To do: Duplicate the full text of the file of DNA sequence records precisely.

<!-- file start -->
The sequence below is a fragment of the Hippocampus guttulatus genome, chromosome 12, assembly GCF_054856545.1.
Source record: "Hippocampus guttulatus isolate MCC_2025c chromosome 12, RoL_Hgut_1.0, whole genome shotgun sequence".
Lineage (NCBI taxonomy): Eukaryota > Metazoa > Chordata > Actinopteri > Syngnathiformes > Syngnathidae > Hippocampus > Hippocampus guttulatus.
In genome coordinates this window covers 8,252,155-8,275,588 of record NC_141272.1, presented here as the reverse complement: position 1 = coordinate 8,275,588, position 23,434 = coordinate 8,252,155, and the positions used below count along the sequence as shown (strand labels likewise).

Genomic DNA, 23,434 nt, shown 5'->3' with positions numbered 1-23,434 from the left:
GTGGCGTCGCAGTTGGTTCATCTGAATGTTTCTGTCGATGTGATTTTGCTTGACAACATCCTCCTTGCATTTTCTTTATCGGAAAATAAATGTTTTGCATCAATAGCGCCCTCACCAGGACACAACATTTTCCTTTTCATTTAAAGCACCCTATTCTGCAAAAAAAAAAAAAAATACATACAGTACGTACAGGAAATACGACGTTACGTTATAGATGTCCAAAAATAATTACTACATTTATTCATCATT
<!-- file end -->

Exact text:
The sequence below is a fragment of the Hippocampus guttulatus genome, chromosome 12, assembly GCF_054856545.1.
Source record: "Hippocampus guttulatus isolate MCC_2025c chromosome 12, RoL_Hgut_1.0, whole genome shotgun sequence".
Lineage (NCBI taxonomy): Eukaryota > Metazoa > Chordata > Actinopteri > Syngnathiformes > Syngnathidae > Hippocampus > Hippocampus guttulatus.
In genome coordinates this window covers 8,252,155-8,275,588 of record NC_141272.1, presented here as the reverse complement: position 1 = coordinate 8,275,588, position 23,434 = coordinate 8,252,155, and the positions used below count along the sequence as shown (strand labels likewise).

Genomic DNA, 23,434 nt, shown 5'->3' with positions numbered 1-23,434 from the left:
GTGGCGTCGCAGTTGGTTCATCTGAATGTTTCTGTCGATGTGATTTTGCTTGACAACATCCTCCTTGCATTTTCTTTATCGGAAAATAAATGTTTTGCATCAATAGCGCCCTCACCAGGACACAACATTTTCCTTTTCATTTAAAGCACCCTATTCTGCAAAAAAAAAAAAAAATACATACAGTACGTACAGGAAATACGACGTTACGTTATAGATGTCCAAAAATAATTACTACATTTATTCATCATT